Brake Fluid Tutorial - Page 2 - Taurus Car Club of America : Ford Taurus Forum
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post #11 of 23 (permalink) Old 09-25-2010, 11:36 AM Thread Starter
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BUMP:

Did another brake system fluid flush with 24 oz of Motorcraft PM-1 Dot-3 fluid last week, on the 94 Taurus.

It had been 3 years since the last flush with PM-1.
This old fluid was clear, but with a sort of very light green tint to it, that I've never noticed before, as it usually looks sorta light tan/amber.
The clarity of the old fluid surprised me, as it looked much better/more clear, than the PM-1 fluid has in the past, with 3 year flushes!!!!

Wonder if Motorcraft has a new vendor, or if the vendor has a new recipe???? Whatever, it sure seems to look better after a 3 year service period in my 17 year old system.
This system has always had the brake fluid flushed every three years with Motorcraft PM-1 DOT-3 fluid, so far no problems, the master & wheel cyls are all still OEM.

When was your brake fluid last flushed & where do you suppose you are on the curve???? I know where I am now!!!!
EDIT: http://www.aa1car.com/library/bfluid.htm

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Last edited by pawpaw; 03-31-2013 at 09:54 PM.
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post #12 of 23 (permalink) Old 02-01-2013, 02:15 PM
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I would do it at least every time you do brake work. I do it every year on the motorcycle.
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post #13 of 23 (permalink) Old 03-30-2013, 09:33 PM
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Does anyone know what size wrench I need for the bleeder is on a Gen 4 Vulcan Non ABS?

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post #14 of 23 (permalink) Old 03-31-2013, 12:55 AM
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8mm IIRC

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post #15 of 23 (permalink) Old 04-12-2015, 02:40 PM
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For a 2009 taurus, is it okay to use the valvoline dot 3 and 4 brake fluid or no?
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post #16 of 23 (permalink) Old 04-12-2015, 03:04 PM
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From this and your other recent post it sounds like you need an owners manual. You can download one here:
Owner Manuals | fleet.ford.com

Please refrain from posting the same question to multiple threads

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post #17 of 23 (permalink) Old 04-12-2015, 08:51 PM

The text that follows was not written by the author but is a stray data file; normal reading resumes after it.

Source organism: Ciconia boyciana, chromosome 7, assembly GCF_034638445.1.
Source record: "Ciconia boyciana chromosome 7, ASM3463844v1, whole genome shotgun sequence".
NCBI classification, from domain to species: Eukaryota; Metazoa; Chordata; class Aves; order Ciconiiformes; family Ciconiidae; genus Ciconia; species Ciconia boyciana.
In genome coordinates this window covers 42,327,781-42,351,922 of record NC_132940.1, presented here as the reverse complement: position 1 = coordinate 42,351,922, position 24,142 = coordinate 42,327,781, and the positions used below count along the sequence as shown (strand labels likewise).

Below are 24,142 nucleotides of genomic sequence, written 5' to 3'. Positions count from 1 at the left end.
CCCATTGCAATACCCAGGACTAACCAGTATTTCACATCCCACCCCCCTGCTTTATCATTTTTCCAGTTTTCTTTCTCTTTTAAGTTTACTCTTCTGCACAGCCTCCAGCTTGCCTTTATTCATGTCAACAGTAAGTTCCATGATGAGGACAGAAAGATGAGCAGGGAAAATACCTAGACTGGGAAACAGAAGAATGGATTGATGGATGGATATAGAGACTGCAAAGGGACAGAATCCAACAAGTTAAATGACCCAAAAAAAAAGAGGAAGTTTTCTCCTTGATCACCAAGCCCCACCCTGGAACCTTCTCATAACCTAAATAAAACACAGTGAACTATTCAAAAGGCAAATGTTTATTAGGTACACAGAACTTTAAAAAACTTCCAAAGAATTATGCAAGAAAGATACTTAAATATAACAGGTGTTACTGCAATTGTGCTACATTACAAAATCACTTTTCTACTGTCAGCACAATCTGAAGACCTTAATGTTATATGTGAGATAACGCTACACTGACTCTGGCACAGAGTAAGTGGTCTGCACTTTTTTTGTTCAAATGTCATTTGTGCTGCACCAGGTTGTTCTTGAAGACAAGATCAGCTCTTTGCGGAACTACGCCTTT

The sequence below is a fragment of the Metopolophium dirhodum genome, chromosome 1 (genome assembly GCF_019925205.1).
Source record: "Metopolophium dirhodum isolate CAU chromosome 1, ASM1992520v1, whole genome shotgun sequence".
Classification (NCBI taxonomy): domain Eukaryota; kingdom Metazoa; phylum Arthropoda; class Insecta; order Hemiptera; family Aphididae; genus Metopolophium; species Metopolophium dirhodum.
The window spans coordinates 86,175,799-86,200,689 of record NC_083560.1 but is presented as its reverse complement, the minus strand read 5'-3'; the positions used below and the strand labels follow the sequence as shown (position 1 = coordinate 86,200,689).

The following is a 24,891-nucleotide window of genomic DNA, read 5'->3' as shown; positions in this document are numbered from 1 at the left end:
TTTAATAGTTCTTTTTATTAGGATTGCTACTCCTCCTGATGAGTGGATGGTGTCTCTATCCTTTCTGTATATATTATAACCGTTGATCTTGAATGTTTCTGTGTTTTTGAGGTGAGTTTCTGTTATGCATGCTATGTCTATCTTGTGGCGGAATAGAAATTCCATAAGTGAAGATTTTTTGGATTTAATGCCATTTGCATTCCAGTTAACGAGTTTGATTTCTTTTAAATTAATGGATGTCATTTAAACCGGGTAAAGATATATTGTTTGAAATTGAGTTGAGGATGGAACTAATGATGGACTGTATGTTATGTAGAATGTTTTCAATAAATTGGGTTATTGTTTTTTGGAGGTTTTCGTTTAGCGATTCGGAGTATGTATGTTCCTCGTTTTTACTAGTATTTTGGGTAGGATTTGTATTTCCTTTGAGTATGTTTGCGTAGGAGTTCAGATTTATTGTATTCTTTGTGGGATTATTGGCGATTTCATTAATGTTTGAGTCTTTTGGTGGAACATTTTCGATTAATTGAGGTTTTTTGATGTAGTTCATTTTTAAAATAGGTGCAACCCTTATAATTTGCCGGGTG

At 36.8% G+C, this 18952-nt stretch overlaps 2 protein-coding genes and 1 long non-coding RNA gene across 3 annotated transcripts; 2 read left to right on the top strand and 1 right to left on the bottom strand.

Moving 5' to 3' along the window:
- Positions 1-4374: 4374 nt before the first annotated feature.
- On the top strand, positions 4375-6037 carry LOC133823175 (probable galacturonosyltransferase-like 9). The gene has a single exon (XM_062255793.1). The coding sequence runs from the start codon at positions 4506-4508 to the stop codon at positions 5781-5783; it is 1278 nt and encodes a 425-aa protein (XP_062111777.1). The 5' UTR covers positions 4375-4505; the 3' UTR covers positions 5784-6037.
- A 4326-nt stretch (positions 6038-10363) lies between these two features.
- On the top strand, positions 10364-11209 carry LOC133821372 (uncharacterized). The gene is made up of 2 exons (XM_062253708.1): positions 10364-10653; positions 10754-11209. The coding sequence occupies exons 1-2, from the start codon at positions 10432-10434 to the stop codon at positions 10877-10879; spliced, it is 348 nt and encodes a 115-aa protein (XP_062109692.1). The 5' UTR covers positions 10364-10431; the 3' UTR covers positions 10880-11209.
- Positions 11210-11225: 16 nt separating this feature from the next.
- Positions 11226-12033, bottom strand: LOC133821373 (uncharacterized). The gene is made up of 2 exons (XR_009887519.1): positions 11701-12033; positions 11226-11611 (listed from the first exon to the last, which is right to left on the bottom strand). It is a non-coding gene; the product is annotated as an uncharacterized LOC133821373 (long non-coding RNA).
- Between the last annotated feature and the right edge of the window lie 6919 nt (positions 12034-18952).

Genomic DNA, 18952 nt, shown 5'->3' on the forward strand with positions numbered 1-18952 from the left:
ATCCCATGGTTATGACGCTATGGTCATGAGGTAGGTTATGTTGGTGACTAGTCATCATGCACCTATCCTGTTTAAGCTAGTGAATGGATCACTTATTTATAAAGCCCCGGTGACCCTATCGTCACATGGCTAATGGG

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Dot 3/4 are compatible.
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post #18 of 23 (permalink) Old 12-19-2018, 08:34 PM
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No. DOT 3 and DOT4 are not compatible.
Some of the rubber parts might not be compatible with different DOT level brake fluids.

I do normally use DOT3 (unless specified otherwise).

Ford was moving to a new supplier of brake fluids in the 10’s. I do not recall the name (Tirreno???).
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post #19 of 23 (permalink) Old 12-19-2018, 08:53 PM
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Quote:
Originally Posted by pawpaw View Post
The forgotten fluid, what is it, Brake Fluid, one of my pet peeves!!!!

Take the time to look through this easy to read & understand mini tutorial, on brake fluid & scroll down to "find out where you likely are on the boiling point curve"!!!!

The info could save our necks, if we drive fast, on in the mountains, or with heavy loads, or have never changed our brake fluid & have to make a panic stop, only to feel that pedal get soft, or go to the floor, because absorbed water in the brake fluid lowered it's boiling point!!!!

Keeping the fluid changed on a regular basis will also cut down on internal system corrosion, as absorbed moisture will be drained out with the old fluid & thus won't remain to cause serious problems.

Lots of good info about brake fluid there, like why silicone brake fluid shouldn't be used for street vehicles, why DOT-4 fluid can quickly loose half of it's wet boiling point with only 3% water absorbtion, why all DOT-3 fluids aren't the same, ect, ect.

I know where I am on the curve, as I flushed both of my rides with Motorcraft PM-1 DOT-3 fluid last summer. I do them every 3 years.

Enjoy the read, I sure did.
http://www.aa1car.com/library/bfluid.htm
One important thing that is mentioned on the article. He is saying about low-steel brake pads.
Those type of lining material is more popular in Europe and South America.
In US and China, normally it is used NAO (non-asbestos organic), which operates in lower temperatures.
Some high performance brakes (like Cadillac CTS-V) will use low-steel or Low-met materials.
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post #20 of 23 (permalink) Old 12-19-2018, 09:05 PM
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^ Big Jaw, dot 3, 4 and 5.1 are compatible/mixable. They are glycol ester based. 4 and 5.1 have higher boiling points due to their borate ester content. You can find bottles/cans of brake fluid in parts stores labeled dot 3/4 meaning they are safe to use in either application. I'm not advocating mixing the dots, you should always go with what is recommended in the owners manual or reservoir cap, but if you do mix by accident or in an emergency, no harm, no foul. Dot 5 is silicone based and is not compatible/mixable with the other dots. It does not absorb h2o/humidity like the other dots.

Last edited by sheila; 12-20-2018 at 02:11 PM.
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